Monthly Archives: March 2016

Civil War Drums

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Regular visitors to this blog may recall that I have posted before on the history of the drummer boy. As a Civil War and American Revolution author and historian I relish the opportunity to combine both of my interests. (See past posts on the subject: Major A.H. JohnsonHistory of Drummer BoysThe Long RollOnline Photograph CollectionDrummer BoyCivil War RudimentsRevolutionary Drummers)

Today I want to shift my focus one step further and look at the actual drums that were used during the American Civil War. Drums were made primarily in the important industrialized centers of the Northeast: Boston, New York and Philadelphia. There were no standards for drum construction but the vast majority of them measured 15”-16” in diameter and were 10”-12” deep. The shells were usually made of ash, maple or similar plyable woods. Wooden hoops were used to reinforce the drum which was “tuned” by adjusting ropes that crisscrossed around the shell and provided tension on calfskin or sheepskin heads. The four strand snare was constructed from a bronze hoop-mounted strainer with a leather anchor. Each drum featured a custom paintjob that made them ornamental. According to DRUM magazine:

The crowning glory of many of these drums was their hand-painted decorations. Normally the drummer boy would receive his drum with the painting on the shell of the drum. Although there were no standards, a blue background was designated for an infantry unit, while a red background signified artillery. An American bald eagle most commonly emblazoned the Federal Army drums but sometimes the Confederates used it as well. Federal drums were also decorated with 13 stars for each of their 13 states. Confederate states were represented with 11 stars. With these beautiful decorations, it is no wonder that these drums were treasured long after the passionate sentiment of America’s bloodiest battle had abated.

Although most drums from that era are preserved in museums, Civil War drums still exist on the market as antiques. One can expect to pay up to $7,500+ for one in good condition. A quick look on eBay reveals the high cost for original drums. Regardless, to own an original Civil War drum is to possess a piece of history.

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Research and Writing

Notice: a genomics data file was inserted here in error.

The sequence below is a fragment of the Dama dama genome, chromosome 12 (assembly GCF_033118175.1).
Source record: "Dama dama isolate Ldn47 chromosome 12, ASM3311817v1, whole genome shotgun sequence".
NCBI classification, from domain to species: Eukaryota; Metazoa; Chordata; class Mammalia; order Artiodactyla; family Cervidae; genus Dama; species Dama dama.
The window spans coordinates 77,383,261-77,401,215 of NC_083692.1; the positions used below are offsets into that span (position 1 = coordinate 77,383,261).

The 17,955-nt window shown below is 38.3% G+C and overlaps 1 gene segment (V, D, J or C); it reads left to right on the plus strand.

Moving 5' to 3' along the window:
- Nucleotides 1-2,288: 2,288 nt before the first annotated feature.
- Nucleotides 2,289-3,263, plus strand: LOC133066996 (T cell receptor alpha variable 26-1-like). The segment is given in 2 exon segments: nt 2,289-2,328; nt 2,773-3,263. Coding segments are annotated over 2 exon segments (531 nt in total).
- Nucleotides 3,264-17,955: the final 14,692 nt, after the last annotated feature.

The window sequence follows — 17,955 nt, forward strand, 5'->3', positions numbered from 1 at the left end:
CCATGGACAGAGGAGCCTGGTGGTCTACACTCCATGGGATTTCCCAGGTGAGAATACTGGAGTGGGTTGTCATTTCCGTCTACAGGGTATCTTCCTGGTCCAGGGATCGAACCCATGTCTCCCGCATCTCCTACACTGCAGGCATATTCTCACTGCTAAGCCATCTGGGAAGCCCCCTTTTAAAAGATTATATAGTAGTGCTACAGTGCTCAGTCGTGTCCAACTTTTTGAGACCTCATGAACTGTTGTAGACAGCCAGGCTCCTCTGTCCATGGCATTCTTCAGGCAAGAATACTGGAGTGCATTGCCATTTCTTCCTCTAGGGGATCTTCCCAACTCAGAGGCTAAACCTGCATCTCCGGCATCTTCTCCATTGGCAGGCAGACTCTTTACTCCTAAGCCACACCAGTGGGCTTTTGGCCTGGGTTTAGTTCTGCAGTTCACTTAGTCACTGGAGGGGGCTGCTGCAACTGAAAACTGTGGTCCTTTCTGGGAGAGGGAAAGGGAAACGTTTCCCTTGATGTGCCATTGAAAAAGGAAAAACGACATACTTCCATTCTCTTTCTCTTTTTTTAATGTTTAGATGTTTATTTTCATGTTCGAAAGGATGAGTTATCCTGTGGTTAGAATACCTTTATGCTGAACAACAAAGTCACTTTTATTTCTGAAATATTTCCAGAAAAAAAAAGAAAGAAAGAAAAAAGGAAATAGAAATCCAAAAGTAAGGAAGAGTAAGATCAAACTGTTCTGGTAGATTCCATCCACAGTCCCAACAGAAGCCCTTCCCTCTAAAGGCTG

Today’s post is a long one. It is based on a lecture I gave years ago on research and writing. It was presented several times to a teacher’s group, an author’s roundtable and a classroom of students with an interest in the theme. As many visitors here are fellow bloggers and writers I thought it might be appropriate to step away from the drum set and focus on the task of composing quality writing. This goes for blog posts, books, magazine articles and essays. I will keep this resource in relation to drums as I have written books, blogs and magazine articles on the subject. Here are some excerpts from a transcript:

Good evening ladies and gentlemen. It is a privilege to have this opportunity to speak to you on a subject that is near and dear to my heart. Drums have been a constant and important part of my life for over 20 years. Today I hope to educate and inspire you to research and write about your passions. Now there is no doubt that I have been very blessed over the last few years with having the opportunity to speak on a wide variety of subjects at universities, museums, theaters and churches. This has been extremely enjoyable to me as it gives me an opportunity to combine both of my interests… historical writing and drums. Tonight’s theme will focus on the drums but these same principles can be applied to any subject.

Let’s start with the beginning of any writing project, research. Research of course is step one: obtaining reference. But how do you manage it – especially when you end up with everything from old newspaper clippings and musical recordings to photographs and archived materials. Sorting your materials for future reference is essential when combining multiple sources. I use a folder system that keeps everything organized. Each type of reference or subject material has its own folder. As I gather more and more sources I immediately store them in the appropriate folder. By the time I am done I have a stack of folders bursting at the seams with reference. Not only does this make my work easier when it comes time to write, it also helps when it comes time to credit people and refer to the sources for the bibliography. What is extra nice is that I now have an extensive collection of prepared materials that I can refer to again for future projects.

The Internet of course has opened up a whole new world of research to writers, but it must be used with caution. We can now get access to tons of cyber information, but we must always keep in mind that the facts on the Internet are only as good as the person who posted them. Therefore I always compare multiple sources whenever possible. This could also include interviewing multiple people who have experience or expertise on the subject. Not everything can be found with a computer. I tell my kids that Google is not the end all. It can be a great tool – but it does not provide all of the answers. So research is the most important aspect of the writing process. It’s the brick in the foundation of your work. Remember, sources matter. I wrote an article for a drum magazine publication that presented a historical look at Gene Krupa. My research included several of Gene’s press kits, multiple photographs, past articles and album covers. By organizing my reference media initially I was able to construct the article with relative ease.